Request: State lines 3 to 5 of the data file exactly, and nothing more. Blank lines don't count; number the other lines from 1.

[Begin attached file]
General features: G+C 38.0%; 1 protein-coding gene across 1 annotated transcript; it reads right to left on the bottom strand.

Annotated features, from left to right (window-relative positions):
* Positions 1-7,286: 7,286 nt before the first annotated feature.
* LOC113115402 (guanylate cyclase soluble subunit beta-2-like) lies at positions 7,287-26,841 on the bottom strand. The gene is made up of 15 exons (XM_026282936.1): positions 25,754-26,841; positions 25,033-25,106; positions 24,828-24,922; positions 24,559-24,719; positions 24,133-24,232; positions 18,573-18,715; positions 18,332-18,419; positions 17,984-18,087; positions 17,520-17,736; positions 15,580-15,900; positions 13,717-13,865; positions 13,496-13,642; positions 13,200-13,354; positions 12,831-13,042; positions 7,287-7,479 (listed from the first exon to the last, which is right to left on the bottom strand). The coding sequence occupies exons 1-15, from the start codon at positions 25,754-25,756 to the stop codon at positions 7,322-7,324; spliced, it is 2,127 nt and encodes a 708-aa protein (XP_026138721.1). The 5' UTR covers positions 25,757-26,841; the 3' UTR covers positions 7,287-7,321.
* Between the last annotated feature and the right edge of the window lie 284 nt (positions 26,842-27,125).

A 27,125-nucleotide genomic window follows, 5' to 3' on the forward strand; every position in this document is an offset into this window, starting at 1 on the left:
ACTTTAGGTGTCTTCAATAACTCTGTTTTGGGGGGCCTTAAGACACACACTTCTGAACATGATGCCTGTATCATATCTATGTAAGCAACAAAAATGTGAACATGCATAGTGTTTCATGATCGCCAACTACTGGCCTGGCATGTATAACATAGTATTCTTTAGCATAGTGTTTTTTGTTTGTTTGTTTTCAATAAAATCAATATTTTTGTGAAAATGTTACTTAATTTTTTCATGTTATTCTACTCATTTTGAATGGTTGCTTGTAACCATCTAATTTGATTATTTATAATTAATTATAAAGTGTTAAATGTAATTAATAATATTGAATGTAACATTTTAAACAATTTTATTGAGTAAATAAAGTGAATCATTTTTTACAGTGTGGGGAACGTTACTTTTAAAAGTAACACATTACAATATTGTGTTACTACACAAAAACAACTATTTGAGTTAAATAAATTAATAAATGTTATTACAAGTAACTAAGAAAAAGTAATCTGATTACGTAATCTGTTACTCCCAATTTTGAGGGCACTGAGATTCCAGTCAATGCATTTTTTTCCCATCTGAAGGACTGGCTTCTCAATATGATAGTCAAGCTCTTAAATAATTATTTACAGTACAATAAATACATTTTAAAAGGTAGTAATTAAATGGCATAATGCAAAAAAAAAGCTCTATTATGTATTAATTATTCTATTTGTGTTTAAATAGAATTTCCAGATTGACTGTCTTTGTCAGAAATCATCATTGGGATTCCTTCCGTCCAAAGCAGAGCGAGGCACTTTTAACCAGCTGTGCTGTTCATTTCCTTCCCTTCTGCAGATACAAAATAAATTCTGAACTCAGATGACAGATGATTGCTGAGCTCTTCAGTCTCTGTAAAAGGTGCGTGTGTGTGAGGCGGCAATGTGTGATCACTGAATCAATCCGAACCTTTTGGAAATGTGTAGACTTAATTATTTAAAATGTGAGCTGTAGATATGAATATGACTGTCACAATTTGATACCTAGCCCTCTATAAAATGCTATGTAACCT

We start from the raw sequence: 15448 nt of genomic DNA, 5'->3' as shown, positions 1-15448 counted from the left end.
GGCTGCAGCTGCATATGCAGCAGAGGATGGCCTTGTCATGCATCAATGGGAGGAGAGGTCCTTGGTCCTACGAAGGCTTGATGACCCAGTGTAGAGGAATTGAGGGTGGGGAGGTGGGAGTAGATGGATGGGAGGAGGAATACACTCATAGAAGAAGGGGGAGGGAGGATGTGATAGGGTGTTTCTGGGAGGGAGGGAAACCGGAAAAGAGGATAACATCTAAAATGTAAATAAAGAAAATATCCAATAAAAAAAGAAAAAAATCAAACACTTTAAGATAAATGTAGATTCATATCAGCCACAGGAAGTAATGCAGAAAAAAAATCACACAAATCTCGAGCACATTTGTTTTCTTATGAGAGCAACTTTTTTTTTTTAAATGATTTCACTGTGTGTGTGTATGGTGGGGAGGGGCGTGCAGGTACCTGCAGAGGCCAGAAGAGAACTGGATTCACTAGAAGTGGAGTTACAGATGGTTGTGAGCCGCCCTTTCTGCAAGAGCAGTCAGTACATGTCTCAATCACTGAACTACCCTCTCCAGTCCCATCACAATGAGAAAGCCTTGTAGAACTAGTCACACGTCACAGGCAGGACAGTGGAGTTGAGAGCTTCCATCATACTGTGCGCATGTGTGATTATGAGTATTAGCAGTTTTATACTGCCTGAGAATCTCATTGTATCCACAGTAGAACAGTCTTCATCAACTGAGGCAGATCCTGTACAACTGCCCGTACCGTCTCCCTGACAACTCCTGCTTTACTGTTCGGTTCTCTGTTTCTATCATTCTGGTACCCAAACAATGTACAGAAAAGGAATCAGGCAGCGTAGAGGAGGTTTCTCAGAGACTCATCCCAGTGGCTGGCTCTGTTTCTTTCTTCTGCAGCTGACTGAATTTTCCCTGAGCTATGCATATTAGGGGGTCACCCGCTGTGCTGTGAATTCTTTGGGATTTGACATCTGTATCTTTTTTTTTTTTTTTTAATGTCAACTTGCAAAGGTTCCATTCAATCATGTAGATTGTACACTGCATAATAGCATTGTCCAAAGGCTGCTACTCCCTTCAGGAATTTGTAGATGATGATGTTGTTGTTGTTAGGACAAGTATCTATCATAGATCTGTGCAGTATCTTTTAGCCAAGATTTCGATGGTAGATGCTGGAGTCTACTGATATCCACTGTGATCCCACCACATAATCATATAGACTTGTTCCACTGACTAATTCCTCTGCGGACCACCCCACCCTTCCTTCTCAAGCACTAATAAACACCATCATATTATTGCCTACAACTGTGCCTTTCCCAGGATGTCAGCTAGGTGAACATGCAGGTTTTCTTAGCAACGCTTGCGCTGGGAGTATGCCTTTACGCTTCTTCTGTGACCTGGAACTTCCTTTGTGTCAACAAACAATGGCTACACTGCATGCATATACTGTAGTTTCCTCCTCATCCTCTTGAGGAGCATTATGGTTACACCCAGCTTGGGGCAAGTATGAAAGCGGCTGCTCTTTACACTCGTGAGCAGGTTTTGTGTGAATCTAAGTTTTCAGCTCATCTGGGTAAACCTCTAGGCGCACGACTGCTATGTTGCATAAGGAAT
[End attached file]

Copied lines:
* Positions 1-7,286: 7,286 nt before the first annotated feature.
* LOC113115402 (guanylate cyclase soluble subunit beta-2-like) lies at positions 7,287-26,841 on the bottom strand. The gene is made up of 15 exons (XM_026282936.1): positions 25,754-26,841; positions 25,033-25,106; positions 24,828-24,922; positions 24,559-24,719; positions 24,133-24,232; positions 18,573-18,715; positions 18,332-18,419; positions 17,984-18,087; positions 17,520-17,736; positions 15,580-15,900; positions 13,717-13,865; positions 13,496-13,642; positions 13,200-13,354; positions 12,831-13,042; positions 7,287-7,479 (listed from the first exon to the last, which is right to left on the bottom strand). The coding sequence occupies exons 1-15, from the start codon at positions 25,754-25,756 to the stop codon at positions 7,322-7,324; spliced, it is 2,127 nt and encodes a 708-aa protein (XP_026138721.1). The 5' UTR covers positions 25,757-26,841; the 3' UTR covers positions 7,287-7,321.
* Between the last annotated feature and the right edge of the window lie 284 nt (positions 26,842-27,125).